For more than a decade, Denver artist and printmaker Emi Brady toyed with the idea of her own tarot card deck. She “wasn’t ready” until more recently.
“Technically, I wasn’t ready and I think emotionally I wasn’t ready,” Brady said. “I was definitely still learning a lot of things about myself and I think the Tarot is about having a depth of knowledge and compassion for yourself and for others. And I just wasn’t there” . . . . .
Her own deck, The Brady Tarot, is a set of hand-colored, linocut cards that she released in 2018. The imagery features nature, particularly fauna and flora native to North America. One of the most important things she wants is for people to realize that animals also “have rich inner lives and we’re not alone on this planet.”
The area was thickly forested in ponderosa pine, Douglas fir, and Gambel oak — too thickly, to my eye. (This is what comes of being a forester’s son.) The pines were thick — in some places they lay like jackstraws, toppled by the chinook winds of winter.
When this slope burns, I thought, it will burn like a volcano. And it did, on October 23, 2012, a date seared into my memory.
October 23, 2012: The spring would be just left of the brightest area. My home is on the other side of the ridge.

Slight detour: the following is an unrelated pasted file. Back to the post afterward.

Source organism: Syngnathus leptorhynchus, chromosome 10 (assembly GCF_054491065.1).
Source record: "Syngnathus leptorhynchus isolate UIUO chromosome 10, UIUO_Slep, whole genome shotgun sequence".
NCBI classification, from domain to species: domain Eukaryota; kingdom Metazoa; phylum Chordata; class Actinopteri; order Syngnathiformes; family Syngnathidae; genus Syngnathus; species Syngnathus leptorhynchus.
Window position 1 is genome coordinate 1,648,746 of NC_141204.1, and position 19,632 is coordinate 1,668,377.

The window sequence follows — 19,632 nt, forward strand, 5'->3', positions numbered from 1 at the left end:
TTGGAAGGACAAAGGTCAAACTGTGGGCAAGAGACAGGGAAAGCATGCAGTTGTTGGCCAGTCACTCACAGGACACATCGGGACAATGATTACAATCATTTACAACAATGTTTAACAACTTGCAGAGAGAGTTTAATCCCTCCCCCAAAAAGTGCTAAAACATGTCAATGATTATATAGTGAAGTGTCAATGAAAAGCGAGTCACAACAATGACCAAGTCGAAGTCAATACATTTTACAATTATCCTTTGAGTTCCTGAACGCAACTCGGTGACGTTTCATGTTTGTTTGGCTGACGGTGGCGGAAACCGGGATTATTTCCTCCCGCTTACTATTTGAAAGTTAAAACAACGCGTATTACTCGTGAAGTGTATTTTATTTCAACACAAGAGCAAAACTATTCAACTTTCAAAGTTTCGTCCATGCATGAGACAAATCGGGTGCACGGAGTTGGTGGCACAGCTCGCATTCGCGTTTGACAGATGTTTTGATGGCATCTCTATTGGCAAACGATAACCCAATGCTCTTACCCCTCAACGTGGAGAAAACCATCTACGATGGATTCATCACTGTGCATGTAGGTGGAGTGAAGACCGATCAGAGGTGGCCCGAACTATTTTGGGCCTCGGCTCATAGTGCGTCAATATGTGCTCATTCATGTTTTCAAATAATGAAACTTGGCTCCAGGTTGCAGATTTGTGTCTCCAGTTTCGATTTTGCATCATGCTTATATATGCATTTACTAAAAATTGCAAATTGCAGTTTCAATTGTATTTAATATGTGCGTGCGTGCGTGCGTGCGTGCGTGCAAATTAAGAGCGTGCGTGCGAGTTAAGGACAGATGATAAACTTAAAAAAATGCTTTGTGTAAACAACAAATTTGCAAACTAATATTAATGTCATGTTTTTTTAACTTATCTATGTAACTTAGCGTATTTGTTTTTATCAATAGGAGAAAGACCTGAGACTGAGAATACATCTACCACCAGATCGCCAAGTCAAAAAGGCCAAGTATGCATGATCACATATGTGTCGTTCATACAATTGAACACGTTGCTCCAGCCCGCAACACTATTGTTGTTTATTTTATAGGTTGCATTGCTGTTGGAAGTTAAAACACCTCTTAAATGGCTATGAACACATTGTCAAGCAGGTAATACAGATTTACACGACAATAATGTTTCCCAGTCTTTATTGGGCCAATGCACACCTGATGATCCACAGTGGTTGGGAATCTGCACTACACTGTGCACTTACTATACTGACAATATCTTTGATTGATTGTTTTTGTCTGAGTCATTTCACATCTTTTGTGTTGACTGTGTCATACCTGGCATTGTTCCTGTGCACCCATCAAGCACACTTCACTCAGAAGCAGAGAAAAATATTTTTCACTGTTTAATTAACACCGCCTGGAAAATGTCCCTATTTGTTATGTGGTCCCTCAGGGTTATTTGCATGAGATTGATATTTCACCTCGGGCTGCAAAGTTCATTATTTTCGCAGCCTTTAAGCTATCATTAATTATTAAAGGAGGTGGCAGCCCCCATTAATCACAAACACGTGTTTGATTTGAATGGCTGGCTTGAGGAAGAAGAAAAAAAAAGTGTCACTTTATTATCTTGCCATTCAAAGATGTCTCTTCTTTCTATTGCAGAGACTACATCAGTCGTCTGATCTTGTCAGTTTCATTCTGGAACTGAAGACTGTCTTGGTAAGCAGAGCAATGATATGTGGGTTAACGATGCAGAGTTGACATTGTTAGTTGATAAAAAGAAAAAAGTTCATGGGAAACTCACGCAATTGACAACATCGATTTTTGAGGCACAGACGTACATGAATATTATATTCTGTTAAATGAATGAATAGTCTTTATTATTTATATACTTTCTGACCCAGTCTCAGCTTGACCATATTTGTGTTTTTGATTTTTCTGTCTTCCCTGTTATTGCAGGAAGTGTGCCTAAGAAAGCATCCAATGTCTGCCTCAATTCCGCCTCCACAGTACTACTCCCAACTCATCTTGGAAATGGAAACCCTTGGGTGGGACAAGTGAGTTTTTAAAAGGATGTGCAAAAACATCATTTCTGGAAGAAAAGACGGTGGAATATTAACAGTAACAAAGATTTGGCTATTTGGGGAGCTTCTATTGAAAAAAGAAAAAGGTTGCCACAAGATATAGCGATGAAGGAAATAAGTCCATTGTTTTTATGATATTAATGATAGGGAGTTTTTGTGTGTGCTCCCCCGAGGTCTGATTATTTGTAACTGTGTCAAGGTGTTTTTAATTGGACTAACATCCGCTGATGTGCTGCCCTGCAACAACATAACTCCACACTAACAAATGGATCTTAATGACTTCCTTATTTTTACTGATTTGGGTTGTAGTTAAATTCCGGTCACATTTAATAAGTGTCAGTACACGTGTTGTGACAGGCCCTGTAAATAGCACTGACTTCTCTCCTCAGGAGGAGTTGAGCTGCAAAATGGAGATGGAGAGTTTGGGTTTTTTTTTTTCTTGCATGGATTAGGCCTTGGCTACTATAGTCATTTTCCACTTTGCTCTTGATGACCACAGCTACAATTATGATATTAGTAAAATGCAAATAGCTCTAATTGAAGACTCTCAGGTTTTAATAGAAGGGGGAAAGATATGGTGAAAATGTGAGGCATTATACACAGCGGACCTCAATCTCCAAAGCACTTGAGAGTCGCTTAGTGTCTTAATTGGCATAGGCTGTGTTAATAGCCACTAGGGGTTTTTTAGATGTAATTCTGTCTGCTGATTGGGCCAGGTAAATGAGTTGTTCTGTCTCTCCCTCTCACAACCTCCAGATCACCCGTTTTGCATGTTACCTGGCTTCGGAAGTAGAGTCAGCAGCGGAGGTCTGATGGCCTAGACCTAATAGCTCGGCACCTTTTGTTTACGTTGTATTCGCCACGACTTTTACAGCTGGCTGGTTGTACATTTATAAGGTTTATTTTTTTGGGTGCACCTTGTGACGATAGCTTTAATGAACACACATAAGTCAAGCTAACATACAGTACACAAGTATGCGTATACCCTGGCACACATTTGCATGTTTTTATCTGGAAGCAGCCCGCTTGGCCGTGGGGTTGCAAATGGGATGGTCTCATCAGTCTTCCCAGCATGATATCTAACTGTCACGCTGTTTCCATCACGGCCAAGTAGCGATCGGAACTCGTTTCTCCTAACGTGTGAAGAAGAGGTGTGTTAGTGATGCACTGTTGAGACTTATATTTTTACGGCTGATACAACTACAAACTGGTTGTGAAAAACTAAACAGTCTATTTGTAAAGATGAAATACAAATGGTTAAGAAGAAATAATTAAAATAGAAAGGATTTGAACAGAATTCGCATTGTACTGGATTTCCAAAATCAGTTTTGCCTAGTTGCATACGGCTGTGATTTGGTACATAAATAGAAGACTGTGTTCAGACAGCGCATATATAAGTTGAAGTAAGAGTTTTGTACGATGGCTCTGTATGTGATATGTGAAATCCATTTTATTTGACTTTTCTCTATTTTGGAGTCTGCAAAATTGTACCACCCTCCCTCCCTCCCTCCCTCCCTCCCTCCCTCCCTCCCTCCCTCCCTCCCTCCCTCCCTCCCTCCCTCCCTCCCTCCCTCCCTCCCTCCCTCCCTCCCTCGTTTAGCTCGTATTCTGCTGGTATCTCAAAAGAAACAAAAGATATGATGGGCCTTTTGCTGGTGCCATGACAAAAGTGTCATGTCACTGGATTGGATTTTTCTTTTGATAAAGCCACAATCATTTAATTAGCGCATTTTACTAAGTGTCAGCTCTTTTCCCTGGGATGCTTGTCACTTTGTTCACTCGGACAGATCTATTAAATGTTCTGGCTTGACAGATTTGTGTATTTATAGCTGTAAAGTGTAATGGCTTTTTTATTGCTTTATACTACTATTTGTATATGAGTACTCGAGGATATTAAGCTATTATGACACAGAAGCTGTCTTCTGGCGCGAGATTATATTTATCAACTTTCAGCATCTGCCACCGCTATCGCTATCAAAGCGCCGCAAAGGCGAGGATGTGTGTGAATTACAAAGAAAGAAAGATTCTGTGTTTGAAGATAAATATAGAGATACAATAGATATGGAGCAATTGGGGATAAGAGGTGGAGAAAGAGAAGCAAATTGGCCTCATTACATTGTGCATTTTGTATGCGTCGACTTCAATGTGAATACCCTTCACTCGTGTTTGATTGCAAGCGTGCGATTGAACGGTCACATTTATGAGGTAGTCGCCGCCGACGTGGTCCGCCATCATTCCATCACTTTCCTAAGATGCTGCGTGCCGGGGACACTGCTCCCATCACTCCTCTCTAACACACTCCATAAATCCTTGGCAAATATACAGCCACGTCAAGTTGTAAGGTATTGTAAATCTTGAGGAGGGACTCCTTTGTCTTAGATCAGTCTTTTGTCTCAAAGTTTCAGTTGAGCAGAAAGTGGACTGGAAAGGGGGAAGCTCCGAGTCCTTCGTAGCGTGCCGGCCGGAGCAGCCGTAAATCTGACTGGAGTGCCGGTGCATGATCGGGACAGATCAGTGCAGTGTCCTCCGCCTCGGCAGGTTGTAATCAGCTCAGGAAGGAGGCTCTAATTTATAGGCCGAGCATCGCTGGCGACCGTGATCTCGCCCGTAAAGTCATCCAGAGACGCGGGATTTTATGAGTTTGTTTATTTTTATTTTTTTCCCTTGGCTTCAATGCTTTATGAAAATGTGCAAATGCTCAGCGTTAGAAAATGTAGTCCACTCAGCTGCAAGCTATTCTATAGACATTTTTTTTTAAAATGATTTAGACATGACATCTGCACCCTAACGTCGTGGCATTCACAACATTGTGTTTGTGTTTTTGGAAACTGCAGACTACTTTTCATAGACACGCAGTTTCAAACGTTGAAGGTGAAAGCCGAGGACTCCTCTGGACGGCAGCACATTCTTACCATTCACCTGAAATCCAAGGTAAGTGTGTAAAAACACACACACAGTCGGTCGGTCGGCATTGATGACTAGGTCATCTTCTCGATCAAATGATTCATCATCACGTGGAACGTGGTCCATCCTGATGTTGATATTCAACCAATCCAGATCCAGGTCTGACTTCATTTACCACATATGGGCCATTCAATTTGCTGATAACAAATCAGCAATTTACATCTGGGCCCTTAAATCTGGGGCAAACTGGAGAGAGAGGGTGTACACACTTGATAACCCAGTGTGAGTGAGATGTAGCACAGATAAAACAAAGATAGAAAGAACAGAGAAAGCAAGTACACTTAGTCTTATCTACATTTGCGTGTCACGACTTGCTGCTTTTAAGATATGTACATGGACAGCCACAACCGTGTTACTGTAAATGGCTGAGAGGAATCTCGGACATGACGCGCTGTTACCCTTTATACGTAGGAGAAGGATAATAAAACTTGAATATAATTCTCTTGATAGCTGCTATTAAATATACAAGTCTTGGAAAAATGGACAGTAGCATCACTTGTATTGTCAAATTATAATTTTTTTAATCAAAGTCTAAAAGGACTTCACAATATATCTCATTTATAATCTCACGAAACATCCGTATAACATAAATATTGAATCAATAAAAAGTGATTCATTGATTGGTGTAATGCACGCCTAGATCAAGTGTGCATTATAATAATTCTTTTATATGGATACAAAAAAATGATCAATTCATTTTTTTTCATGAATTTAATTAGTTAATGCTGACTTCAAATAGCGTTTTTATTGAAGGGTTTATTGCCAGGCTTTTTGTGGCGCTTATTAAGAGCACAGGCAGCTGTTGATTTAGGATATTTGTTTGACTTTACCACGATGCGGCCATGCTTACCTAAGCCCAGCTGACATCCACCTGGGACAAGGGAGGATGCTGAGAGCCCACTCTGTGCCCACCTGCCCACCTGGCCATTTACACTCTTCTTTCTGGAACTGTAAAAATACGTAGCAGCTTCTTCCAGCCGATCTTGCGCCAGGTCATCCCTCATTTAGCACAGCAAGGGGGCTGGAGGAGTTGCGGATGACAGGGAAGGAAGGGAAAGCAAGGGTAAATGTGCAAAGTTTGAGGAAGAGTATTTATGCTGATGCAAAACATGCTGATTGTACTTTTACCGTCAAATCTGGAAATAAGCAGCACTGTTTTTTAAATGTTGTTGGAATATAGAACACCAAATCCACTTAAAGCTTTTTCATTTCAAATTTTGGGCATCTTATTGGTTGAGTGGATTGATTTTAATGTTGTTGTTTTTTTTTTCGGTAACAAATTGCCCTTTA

I took this photo at dusk, bracing my pocket camera against a corral post (one of the ones that was not burning like a candle) while waiting for the the fire engine I was working on to be re-filled with water at the landowner’s well. It was too windy for air tankers, too close to darkness for hand crews to hike up there, so it just burned, while I implored the west wind to keep pushing the fire away from my home.
Fisher the dog did what he does best, finding animal parts in the woods (including a bear cub’s paw) but even that activity seemed sadder.
We returned again in May 2013 to make an offering at the spring. During the previous month, the Bureau of Land Management had hired a contractor to re-seed the area with a grass mix by helicopter. The purpose was to get something growing and stabilize the slopes against the summer thunderstorms. It worked. We had adequate summer rains (not like the storms and flooding in northern Colorado), and by late summer the slopes were almost lush, as the photo below will show.
October 2013: A bear cub drinks at the spring.
I put my most expendable scout camera up there from late September until a couple of days ago — although the batteries died some time in November — which is how I got the photo. The best part is to see the spring running—you can see water flowing down the right-hand edge of the photo.
December 2013: Winter scene, with the spring off in the middle distance.
All this is prelude to thinking about how an animistic/polytheistic outlook copes with such changes to the land. No, it is not like someone paved it over and put up a Family Dollar store. Something will come back—the scrubby Gambel oak has re-sprouted, and there were wildflowers last summer, but the ponderosa pine and Douglas fir will be much slower to return. I probably won’t see this valley forested again.
I will never forget walking around a week or two after the fire, when the slopes just felt nuked. Crows overhead were the only life—the rattlesnake guardian almost certainly died, if tree roots were being burned underground.